From Murder to Disco: An Opera Inquiry
This may be the best story about teaching and learning you will ever read.
Of course, after reading the headline, most of the students excitedly spread the news that Oprah was coming to Davis. As it turned out, opera turned out to be at least as exciting as a visit from Oprah.
After the propitious question about opera, I quickly found a synopsis of Lucia di Lammermoor on the Internet. Students were glued to the screen as I projected, read, and acted out the story; even students in an early phase of English acquisition leaned forward, trying to figure out the story that was fueling all this excitement: the tragic loss of Lucia's parents and the family fortune, her brother's attempt to marry her off to a wealthy landowner, Lucia's love at first sight when a handsome young man rescues her from a charging wild bull, and Lucia's grisly murder of her bridegroom after she discovers she was tricked into marrying the wealthy landowner. At the end of the story, the children were clamoring to hear the "mad scene" from the opera. (Ahhh, YouTube!) After seeing Joan Sutherland descending into madness, frightening her wedding guests in her blood-spattered dress, they were not disappointed. Indeed, they wanted more.
Within the next hour we had watched the mechanical doll scene from Tales of Hoffman, a moving version of the love duet from Madama Butterfly, a stunning staging of the "Queen of the Night" aria from The Magic Flute, and several other classic opera moments. But for the ten- and eleven-year-olds in the room, the pièce de resistance was a version of the "Queen of the Night" aria sung by boy soprano Robin Schlotz, which we stumbled across at the end of the day. After the last note, the roughest toughest boy in my class yelled out, "Now that's talent!"
The kids were hooked. A few minutes later, on their way to the buses to go home, not several, but every boy and girl in my class was trying out a falsetto voice, creating many new versions of Mozart's coloratura aria. Students from other classes laughed, or stared in puzzlement.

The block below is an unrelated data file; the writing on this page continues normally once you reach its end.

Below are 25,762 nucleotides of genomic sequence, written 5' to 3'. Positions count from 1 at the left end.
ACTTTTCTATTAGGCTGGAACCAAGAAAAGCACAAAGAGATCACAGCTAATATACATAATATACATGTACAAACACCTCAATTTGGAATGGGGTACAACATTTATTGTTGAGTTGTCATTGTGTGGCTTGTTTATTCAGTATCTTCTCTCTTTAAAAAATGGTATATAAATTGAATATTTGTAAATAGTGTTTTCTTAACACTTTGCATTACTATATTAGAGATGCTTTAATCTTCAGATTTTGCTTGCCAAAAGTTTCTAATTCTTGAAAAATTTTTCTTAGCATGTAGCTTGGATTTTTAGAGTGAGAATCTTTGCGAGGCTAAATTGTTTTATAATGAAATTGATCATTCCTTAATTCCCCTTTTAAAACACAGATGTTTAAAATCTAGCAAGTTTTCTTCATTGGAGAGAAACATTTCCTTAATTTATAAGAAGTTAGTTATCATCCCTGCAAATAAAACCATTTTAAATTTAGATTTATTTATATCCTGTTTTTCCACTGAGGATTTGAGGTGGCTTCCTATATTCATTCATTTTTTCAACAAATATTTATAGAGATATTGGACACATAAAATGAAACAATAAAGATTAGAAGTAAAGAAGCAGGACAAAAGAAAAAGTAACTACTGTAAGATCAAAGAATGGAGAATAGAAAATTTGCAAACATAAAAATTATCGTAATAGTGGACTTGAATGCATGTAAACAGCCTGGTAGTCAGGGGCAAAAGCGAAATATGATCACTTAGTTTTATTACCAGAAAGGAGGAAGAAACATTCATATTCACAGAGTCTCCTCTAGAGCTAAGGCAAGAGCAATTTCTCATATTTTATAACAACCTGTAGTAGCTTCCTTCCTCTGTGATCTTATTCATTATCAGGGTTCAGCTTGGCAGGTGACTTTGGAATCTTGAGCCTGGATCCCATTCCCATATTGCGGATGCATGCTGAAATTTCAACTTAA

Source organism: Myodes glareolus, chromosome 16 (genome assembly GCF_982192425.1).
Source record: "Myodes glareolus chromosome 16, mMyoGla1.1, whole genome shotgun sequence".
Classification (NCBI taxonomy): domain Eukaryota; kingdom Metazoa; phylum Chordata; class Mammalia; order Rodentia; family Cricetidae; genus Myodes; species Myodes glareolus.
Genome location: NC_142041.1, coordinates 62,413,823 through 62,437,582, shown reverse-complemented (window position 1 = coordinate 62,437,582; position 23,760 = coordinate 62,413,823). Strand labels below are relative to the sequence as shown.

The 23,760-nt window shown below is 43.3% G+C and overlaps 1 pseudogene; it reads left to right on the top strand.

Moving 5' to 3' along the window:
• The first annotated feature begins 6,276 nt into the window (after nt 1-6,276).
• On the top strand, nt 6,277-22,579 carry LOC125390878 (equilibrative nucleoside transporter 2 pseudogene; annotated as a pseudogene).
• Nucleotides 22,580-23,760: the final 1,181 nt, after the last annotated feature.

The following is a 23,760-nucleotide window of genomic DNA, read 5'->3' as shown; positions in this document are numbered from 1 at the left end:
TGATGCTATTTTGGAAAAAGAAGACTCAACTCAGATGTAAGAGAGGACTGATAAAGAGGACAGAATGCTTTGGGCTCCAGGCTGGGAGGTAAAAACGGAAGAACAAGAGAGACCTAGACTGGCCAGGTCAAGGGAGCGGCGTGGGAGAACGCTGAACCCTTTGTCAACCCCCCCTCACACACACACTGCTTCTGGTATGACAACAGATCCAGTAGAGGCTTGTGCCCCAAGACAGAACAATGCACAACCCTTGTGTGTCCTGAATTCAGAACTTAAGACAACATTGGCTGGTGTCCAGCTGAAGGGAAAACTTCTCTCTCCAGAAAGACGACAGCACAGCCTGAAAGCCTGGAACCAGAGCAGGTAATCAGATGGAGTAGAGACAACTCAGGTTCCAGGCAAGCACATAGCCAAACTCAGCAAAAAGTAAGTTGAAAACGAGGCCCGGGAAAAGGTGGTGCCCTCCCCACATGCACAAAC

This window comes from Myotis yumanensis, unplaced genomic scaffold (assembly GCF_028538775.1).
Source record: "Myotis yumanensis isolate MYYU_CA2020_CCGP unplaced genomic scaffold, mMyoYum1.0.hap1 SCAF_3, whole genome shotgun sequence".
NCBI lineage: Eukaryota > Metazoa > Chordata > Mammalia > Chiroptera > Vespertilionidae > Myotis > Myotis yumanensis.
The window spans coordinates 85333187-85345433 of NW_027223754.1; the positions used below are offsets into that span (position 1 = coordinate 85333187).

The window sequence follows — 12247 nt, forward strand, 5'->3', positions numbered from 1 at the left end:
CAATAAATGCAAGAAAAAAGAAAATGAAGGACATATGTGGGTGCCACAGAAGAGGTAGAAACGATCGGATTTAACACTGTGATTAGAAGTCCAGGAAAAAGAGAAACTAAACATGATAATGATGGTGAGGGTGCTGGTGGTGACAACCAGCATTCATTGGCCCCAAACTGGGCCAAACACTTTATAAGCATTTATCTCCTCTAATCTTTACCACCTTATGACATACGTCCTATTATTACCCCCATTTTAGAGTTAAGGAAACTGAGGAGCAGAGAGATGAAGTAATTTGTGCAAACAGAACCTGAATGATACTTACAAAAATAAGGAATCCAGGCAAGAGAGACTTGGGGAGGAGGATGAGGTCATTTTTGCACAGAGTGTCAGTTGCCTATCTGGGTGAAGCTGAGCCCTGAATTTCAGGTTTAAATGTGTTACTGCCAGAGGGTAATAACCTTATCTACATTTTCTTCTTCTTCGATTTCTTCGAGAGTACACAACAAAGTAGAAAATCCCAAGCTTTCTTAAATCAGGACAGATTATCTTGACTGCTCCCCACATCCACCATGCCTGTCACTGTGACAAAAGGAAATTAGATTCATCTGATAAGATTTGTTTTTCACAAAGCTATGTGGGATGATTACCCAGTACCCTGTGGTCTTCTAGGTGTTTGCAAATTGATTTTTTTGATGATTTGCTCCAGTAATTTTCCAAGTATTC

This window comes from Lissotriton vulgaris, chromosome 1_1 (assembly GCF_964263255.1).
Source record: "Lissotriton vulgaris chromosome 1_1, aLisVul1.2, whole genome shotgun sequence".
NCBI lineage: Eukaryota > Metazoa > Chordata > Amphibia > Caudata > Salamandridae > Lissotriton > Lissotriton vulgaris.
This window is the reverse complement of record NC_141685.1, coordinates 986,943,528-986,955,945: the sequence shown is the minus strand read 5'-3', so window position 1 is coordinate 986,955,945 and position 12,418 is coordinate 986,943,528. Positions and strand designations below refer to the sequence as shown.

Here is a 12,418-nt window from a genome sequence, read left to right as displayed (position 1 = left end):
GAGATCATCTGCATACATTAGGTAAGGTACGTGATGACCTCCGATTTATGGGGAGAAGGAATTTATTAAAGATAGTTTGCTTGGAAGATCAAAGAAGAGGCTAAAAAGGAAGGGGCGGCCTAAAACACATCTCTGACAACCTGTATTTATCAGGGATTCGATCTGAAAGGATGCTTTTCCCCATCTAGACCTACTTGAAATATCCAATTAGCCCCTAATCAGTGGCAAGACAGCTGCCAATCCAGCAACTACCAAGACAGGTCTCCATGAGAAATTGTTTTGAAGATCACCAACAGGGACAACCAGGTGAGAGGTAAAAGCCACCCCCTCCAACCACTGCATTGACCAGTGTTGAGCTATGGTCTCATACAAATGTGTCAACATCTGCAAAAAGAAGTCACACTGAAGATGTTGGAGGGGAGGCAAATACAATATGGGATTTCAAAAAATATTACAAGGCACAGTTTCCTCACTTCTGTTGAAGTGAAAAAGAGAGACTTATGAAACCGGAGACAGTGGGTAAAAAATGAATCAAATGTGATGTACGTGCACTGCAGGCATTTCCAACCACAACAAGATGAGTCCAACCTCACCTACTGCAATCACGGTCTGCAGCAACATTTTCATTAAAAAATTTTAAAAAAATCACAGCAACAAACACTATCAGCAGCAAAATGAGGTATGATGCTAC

I knew the next step was live opera, but my heart sank as I thought about the new district policy banning all field trips -- yes, all field trips. The rationale? Field trips "weren't educational," weren't preparing kids for the holy standardized tests. Of course, the teachers rebelled and I was one of the most vocal rebels, having taken up to fifteen field trips a year during previous years. (Now, a couple of years later, we are begrudged two trips a year if we jump through a few hoops, with students having to raise money for the trip and buses themselves -- difficult in a high-poverty community like that of my school). The only alternative was to see if Portland Opera could come to us, so after my bus duty, I rushed to call the opera company.
That's how I discovered Portland Opera to Go (POGO). Alexis Hamilton, the education and outreach manager, told me that, for an almost negligible cost, four singers and a pianist could come to my classroom and perform an improvised opera. In the interim, POGO provided a curriculum booklet that not only helped the children learn about opera, but inspired them to write their own operas. A few examples of the plot and musical "outlines" with which they began:
Opera Title: Love Forever
Beginning: A Mexican woman falls in love with an American man.
Middle: The Mexican girl’s dad finds out about the girl and the boy.
End: The dad kills the boy, the girl kills the dad, and the girl kills herself.
Finale: (sung by the girl): I am alone.
Miriam and Cynthia’s outline
Opera Title: Drunk Driving
Beginning: A man named Robert is drunk and going to the prom. He runs over a girl.
Middle: When the police arrive, they see the girl is still alive.
End: The girl forgives Robert and they head off to the prom to dance to some disco music.
Opera Title: Hiding from the Cops
Beginning: Man decides to steal a big purse.
Middle: The man gets into the purse to hide from the cops.
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